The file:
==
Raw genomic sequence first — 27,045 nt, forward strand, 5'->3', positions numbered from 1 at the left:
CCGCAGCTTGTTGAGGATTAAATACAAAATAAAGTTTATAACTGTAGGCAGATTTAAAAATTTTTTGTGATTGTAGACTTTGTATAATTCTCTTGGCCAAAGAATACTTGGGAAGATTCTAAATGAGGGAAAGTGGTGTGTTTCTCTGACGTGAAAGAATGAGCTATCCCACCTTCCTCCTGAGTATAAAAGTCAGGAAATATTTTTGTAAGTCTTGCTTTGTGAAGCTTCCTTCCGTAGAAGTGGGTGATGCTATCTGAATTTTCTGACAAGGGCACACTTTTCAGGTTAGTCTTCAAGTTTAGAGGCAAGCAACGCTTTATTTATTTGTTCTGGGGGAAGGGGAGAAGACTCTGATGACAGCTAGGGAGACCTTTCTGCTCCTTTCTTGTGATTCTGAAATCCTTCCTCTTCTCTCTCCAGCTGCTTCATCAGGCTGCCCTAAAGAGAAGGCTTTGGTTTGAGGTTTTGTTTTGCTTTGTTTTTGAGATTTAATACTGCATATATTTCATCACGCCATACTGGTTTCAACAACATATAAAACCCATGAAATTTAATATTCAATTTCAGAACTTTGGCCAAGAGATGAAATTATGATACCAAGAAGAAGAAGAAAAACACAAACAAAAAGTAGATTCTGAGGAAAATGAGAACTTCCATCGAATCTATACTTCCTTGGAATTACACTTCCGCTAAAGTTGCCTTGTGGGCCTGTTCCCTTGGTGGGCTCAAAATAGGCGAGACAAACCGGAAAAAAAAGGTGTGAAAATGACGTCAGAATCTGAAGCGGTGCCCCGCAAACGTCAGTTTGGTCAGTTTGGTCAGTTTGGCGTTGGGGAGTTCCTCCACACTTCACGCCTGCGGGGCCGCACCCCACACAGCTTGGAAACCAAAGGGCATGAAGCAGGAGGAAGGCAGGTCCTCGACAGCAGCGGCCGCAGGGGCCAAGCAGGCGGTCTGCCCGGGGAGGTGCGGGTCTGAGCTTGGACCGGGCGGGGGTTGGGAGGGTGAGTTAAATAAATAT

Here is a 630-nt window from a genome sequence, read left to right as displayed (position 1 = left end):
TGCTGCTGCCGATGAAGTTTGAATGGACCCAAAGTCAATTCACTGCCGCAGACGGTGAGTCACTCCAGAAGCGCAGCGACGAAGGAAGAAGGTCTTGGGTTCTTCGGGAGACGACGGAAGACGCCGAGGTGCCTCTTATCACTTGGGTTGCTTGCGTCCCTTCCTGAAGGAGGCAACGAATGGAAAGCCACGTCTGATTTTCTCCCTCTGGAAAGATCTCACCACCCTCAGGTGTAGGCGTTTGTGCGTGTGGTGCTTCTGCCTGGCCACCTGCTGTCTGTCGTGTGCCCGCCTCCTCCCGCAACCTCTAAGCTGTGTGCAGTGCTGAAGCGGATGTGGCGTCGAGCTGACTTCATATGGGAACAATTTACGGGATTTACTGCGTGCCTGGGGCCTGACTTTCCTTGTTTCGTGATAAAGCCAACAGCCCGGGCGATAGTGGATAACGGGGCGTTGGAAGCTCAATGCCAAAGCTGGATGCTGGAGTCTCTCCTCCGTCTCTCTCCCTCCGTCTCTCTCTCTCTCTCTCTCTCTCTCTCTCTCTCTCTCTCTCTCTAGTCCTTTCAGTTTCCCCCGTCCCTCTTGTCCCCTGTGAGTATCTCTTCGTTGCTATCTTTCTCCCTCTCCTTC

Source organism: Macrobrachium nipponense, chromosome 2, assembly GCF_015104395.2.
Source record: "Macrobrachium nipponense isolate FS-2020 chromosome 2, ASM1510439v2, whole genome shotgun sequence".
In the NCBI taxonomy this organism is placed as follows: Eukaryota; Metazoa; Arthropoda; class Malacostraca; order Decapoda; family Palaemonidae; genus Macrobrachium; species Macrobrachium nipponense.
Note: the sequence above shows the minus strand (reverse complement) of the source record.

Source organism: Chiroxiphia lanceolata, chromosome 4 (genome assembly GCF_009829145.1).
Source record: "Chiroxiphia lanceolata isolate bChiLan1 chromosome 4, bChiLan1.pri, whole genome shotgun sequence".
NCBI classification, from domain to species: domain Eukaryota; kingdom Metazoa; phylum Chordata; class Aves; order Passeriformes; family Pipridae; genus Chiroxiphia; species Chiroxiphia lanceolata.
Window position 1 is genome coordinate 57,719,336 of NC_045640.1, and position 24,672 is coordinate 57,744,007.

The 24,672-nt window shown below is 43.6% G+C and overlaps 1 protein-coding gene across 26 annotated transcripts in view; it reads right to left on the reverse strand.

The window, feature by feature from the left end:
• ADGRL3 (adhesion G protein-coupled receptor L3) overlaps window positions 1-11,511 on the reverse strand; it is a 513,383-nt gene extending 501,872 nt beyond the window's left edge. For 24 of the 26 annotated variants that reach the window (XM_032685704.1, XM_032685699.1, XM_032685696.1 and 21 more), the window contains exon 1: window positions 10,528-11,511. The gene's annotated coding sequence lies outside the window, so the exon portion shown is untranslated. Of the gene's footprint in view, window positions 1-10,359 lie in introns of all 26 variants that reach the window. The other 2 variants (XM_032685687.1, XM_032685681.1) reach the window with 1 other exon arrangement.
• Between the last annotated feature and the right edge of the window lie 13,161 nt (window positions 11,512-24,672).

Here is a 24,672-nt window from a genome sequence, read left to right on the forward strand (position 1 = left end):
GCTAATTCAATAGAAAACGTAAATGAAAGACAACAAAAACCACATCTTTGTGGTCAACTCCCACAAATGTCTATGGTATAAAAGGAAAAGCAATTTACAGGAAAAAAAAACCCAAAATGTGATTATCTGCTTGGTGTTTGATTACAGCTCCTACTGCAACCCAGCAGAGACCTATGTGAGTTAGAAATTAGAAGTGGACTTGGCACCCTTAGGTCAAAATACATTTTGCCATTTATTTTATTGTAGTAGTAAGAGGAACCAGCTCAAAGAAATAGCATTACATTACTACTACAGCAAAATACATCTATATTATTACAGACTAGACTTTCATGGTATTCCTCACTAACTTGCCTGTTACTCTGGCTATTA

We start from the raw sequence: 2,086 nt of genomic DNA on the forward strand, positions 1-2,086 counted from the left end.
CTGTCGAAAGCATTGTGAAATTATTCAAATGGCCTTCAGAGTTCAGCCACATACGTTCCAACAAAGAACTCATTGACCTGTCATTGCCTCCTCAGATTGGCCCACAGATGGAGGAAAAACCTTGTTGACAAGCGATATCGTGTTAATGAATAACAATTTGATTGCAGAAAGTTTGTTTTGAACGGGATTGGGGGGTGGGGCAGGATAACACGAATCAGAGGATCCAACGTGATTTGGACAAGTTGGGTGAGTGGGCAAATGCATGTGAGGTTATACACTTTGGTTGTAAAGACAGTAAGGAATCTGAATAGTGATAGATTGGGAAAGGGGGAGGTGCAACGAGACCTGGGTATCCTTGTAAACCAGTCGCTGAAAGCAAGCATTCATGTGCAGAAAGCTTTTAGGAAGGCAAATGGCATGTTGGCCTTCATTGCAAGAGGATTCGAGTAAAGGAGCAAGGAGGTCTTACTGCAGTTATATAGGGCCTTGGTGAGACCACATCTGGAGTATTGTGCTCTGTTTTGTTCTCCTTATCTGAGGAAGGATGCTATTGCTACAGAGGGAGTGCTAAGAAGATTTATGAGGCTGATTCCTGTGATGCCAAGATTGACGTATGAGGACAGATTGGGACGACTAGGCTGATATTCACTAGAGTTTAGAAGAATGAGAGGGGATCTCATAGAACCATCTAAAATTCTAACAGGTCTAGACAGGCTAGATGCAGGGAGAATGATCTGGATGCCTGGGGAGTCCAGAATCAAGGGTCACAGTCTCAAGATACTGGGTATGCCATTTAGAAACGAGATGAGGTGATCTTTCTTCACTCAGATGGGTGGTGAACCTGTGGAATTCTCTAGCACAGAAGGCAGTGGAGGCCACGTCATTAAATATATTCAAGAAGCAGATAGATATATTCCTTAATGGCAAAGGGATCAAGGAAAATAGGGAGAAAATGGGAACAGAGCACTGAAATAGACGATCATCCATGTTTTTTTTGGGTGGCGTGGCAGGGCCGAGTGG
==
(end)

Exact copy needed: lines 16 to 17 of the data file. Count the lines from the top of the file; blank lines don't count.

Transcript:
• Between the last annotated feature and the right edge of the window lie 13,161 nt (window positions 11,512-24,672).

Here is a 24,672-nt window from a genome sequence, read left to right on the forward strand (position 1 = left end):